Event connected with our Madagascar project chocolates
With our project chocolates we promote sustainable farming of cocoa in Honduras, Ecuador and now in Madagascar too. Cocoa farmers attended the event in the Masoala Hall at Zoo Zurich and provided personal accounts of their daily routines and the advantages of farming in dynamic agroforestry systems.
Top left: Andreas Hasler, CEO Chocolats Halba, welcomes guests
Top right: Miguel (left) and Felestin enjoy the chocolate fountain with unique project chocolate.
Bottom right: The project partners (from left): Daniel Böni, Head of Purchasing Confectionery/Savoury Snacks at Coop; Johnnah Ranariniaina, representative of the Wildlife Conservation Society (WCS) from Madagascar; Dr. Martin Bauert, Curator of Zoo Zurich; Juan Miguel Aguilera Martinez, cocoa farmer from Honduras; Felestin Radrianjafy, cocoa farmer from Madagascar; Petra Heid, Head of Sustainability at Chocolats Halba; Andreas Hasler, CEO Chocolats Halba.
Guided tour of the Masoala rainforest, direct dialogue with cocoa farmers from Madagascar and Honduras, and a tasting of the unique project chocolate – the “Madagascar event” at Zoo Zurich. The focus was on the Madagascar project, which was launched together with Coop and Zoo Zurich in 2018, and which promotes the farming of unique premium cocoa, trains cocoa farmers and relies on the use of mixed crops.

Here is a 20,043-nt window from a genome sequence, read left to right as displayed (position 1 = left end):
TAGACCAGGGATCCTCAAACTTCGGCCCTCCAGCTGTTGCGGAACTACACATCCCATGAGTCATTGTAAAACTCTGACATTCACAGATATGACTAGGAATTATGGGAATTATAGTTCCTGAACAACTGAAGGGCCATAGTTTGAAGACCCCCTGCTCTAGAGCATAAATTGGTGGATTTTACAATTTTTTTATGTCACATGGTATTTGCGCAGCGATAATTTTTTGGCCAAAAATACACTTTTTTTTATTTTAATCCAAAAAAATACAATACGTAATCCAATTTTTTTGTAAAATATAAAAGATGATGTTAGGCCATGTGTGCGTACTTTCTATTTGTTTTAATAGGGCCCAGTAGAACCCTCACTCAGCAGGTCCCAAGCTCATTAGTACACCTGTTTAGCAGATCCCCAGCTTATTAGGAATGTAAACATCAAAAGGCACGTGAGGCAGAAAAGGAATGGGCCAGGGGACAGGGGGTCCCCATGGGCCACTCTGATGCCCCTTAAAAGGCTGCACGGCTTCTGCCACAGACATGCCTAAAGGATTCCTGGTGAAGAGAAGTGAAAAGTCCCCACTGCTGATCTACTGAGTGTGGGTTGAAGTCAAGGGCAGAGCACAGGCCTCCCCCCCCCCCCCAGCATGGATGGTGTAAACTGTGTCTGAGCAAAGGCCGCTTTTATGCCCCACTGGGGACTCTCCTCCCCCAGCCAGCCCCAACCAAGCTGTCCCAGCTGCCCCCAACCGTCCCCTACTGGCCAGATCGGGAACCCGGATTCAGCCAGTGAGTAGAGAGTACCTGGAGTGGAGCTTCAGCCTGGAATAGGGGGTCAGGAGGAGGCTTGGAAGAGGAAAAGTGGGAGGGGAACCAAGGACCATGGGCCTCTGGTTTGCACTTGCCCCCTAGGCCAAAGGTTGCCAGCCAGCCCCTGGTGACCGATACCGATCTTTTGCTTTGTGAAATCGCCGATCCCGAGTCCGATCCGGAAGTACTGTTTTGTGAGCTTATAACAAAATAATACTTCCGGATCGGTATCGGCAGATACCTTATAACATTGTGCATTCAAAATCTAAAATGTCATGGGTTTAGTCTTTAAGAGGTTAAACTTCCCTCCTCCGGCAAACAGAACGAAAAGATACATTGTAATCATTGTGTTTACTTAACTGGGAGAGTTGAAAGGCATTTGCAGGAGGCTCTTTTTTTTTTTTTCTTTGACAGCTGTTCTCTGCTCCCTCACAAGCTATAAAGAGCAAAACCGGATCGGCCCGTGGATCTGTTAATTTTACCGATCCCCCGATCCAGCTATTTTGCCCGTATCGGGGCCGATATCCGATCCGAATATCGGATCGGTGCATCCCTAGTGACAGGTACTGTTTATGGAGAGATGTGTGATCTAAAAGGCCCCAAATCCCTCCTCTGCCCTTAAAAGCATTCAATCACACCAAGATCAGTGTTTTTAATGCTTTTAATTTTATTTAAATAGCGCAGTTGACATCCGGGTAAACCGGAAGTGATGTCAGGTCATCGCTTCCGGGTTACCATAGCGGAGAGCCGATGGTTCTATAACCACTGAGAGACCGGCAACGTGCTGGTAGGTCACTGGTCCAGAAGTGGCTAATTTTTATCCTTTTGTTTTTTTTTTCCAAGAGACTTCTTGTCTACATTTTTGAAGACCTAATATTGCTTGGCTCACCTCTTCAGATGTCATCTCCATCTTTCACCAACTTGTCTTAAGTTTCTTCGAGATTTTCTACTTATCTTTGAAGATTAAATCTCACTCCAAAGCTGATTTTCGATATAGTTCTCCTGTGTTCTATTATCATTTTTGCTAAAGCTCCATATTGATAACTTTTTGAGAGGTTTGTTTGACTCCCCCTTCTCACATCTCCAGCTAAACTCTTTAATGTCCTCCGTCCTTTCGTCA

Two of our cocoa farmers attended the event: Felestin Randrianjafy from Madagascar and Juan Miguel Aguilera Martinez from Honduras.
For small-scale farmers like Felestin Randrianjafy, the fight against poverty and improving the standard of living in Madagascar pose a major challenge. It is therefore important for Felestin that products such as cocoa are promoted, while also ensuring protection for nature and the environment. His aim in farming cocoa in dynamic agroforestry is to improve his income so as to be able to retire without any worries later on.
Juan Miguel Aguilera Martinez wants to use his earnings to support his small daughter so that she can have her own cocoa plantation and enjoy a good education. “For me and my family, dynamic agroforestry is a source of income that enables me to send my children to school and make use of medical services,” Juan Miguel explains.